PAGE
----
When Husband and I went to our very first Parents’ Evening, when Eldest was all of 4, we were told by the elderly and almost retiring reception teacher (Christian name Critchell, a seriously frightening woman to parents, but who was very fond of small girls) that our daughter didn’t take criticism well. We didn’t actually climb over the desk to hit her, but I fear we clearly demonstrated where she got it from. At last week’s meeting with the secondary school teachers, where we had once more gone to talk about Eldest, but this time about her GCSE prospects, and what she should be doing for AS level, we were told that she had a wicked sense of humour, but it was very cynical. We tried not to think about where she got that. It was the only ‘criticism’ we collected.
We are regularly informed that Youngest is bossy. At primary school this was definitely a criticism and deemed to be a potential friendship problem. At secondary school they see it as a plus to be channeled into the school council or anything else that needs a reliable decision maker and ‘doer’. Youngest throws herself into almost anything with immense enthusiasm and willingness to please, but no tolerance for people who aren’t trying.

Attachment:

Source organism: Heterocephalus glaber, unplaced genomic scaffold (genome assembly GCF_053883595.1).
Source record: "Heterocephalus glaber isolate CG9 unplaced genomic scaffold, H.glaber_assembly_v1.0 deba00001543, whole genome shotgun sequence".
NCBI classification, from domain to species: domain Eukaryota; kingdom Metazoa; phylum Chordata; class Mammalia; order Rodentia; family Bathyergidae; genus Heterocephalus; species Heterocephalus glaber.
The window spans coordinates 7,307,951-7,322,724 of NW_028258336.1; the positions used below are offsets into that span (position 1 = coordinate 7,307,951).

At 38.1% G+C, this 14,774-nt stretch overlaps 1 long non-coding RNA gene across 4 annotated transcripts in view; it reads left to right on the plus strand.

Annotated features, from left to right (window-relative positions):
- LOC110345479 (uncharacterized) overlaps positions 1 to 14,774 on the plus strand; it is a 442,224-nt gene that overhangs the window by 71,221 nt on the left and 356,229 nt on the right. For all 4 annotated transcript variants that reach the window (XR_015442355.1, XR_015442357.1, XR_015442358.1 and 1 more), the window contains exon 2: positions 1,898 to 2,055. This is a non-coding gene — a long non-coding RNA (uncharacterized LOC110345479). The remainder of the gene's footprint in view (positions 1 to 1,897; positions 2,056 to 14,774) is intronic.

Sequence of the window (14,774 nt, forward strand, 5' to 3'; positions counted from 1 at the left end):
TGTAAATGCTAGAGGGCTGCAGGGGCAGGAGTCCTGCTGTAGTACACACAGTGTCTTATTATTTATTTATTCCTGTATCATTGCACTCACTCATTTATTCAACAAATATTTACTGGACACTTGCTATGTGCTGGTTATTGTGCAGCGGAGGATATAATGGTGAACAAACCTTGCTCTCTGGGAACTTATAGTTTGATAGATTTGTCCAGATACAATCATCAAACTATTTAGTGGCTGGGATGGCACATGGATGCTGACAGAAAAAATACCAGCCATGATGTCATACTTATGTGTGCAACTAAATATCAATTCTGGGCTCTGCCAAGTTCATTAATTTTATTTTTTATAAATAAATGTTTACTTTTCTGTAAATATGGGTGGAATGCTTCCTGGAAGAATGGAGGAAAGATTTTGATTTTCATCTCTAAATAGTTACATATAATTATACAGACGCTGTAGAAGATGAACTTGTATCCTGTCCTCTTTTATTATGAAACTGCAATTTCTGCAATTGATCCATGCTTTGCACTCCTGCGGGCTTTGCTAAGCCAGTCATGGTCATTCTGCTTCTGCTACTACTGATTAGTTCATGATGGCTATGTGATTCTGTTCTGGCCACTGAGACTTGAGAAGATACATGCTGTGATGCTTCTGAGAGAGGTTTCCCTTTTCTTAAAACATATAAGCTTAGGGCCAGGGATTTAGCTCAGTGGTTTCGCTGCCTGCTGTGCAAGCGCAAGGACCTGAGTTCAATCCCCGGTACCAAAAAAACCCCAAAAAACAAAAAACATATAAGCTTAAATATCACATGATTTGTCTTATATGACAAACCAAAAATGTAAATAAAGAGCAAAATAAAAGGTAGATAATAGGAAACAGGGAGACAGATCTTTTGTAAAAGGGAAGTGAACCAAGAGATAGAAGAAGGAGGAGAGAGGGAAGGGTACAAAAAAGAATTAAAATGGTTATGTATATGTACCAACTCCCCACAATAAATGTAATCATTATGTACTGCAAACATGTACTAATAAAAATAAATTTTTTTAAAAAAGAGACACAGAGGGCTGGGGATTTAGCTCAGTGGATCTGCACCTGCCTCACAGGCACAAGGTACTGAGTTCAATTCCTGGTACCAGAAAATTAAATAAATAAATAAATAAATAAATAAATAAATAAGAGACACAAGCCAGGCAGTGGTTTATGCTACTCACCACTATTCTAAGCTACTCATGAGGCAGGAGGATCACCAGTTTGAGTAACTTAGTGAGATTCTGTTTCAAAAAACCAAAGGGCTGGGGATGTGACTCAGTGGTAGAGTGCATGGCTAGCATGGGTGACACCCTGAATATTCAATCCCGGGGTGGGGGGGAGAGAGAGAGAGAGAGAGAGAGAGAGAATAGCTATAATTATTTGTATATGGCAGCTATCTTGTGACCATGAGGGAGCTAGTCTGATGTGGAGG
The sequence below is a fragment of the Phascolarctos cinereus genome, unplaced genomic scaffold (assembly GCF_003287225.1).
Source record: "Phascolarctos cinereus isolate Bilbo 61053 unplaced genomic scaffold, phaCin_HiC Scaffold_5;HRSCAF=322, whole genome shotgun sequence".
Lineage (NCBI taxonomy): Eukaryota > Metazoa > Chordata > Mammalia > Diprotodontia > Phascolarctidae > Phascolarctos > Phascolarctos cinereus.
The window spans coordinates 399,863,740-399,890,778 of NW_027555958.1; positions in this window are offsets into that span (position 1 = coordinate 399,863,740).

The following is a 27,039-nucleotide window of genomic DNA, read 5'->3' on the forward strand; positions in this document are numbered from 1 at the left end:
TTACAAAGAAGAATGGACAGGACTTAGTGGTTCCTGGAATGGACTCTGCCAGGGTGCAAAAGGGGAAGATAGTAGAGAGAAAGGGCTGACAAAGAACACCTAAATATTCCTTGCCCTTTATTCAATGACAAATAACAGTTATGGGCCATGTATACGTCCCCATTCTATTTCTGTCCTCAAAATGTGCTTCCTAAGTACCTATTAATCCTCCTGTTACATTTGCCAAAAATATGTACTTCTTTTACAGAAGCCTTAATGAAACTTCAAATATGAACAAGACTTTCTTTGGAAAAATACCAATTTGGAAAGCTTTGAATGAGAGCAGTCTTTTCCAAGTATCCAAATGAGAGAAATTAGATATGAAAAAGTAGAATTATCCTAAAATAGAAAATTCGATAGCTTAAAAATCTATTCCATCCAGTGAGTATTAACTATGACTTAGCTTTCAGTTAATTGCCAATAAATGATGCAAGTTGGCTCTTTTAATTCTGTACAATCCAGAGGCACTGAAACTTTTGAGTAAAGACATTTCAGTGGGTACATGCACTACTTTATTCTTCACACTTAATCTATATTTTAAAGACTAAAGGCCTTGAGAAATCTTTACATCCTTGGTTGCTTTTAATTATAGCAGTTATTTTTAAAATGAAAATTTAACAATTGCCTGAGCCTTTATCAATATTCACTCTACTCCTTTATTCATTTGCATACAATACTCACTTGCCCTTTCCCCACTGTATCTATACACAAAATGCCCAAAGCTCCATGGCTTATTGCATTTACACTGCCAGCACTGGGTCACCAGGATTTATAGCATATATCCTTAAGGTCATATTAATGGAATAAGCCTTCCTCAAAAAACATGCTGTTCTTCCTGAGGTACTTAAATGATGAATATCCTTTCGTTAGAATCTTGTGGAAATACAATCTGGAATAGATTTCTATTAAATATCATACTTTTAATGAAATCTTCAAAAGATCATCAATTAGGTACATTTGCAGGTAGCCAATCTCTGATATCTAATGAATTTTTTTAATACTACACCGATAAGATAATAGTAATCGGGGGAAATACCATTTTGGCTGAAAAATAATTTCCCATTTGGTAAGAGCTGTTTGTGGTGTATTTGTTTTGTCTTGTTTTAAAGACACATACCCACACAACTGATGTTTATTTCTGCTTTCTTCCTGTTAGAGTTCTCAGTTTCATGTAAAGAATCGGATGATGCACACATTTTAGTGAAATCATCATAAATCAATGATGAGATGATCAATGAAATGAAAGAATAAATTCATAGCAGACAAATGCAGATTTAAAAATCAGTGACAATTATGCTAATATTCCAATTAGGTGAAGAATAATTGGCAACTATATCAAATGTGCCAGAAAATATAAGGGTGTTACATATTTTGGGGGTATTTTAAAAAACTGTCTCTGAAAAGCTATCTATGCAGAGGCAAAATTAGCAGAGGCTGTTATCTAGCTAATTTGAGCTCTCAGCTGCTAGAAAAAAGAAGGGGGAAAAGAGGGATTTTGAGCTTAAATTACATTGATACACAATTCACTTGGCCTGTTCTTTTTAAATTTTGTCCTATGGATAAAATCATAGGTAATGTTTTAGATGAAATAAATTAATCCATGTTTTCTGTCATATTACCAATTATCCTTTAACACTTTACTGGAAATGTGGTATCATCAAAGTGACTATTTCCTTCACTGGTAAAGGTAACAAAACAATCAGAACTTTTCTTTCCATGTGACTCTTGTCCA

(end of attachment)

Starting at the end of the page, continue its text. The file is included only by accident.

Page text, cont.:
I’ve said before that parenting does not get easier, just different. I remember potty training as ghastly, but, since I didn’t know anyone who hadn’t mastered the art in the end, I did at least understand at some level that it would all be over eventually! Now the difficulties of parenthood are generally more about emotional than physical things. The guiding hand, and the parental worry, is about friends – or lack of them. About whether they are making the ‘right’ choices about subjects, and doing well enough in them, to lead to the career of choice – whatever that might be!
I know we have to let Eldest do what she wants to do, and if we ‘push’ any particular plan it is liable to backfire – she may be sensible but even she likes to get her own way and not be seen to be doing what her aged parents approve of all the time!
And I’ve no doubt that this too will pale into insignificance when we’re trying to provide useful advice about whether he’s the man of her dreams, worth giving up her career for! Perhaps life will be different then, but I doubt it. We will still be trying to decide how we should run our relationships, who’s job it is to do the washing (mine) and the ironing (his) and how best to raise children (and who should do it).
Our toughest task, I’m sure, is going to be learning to let go.
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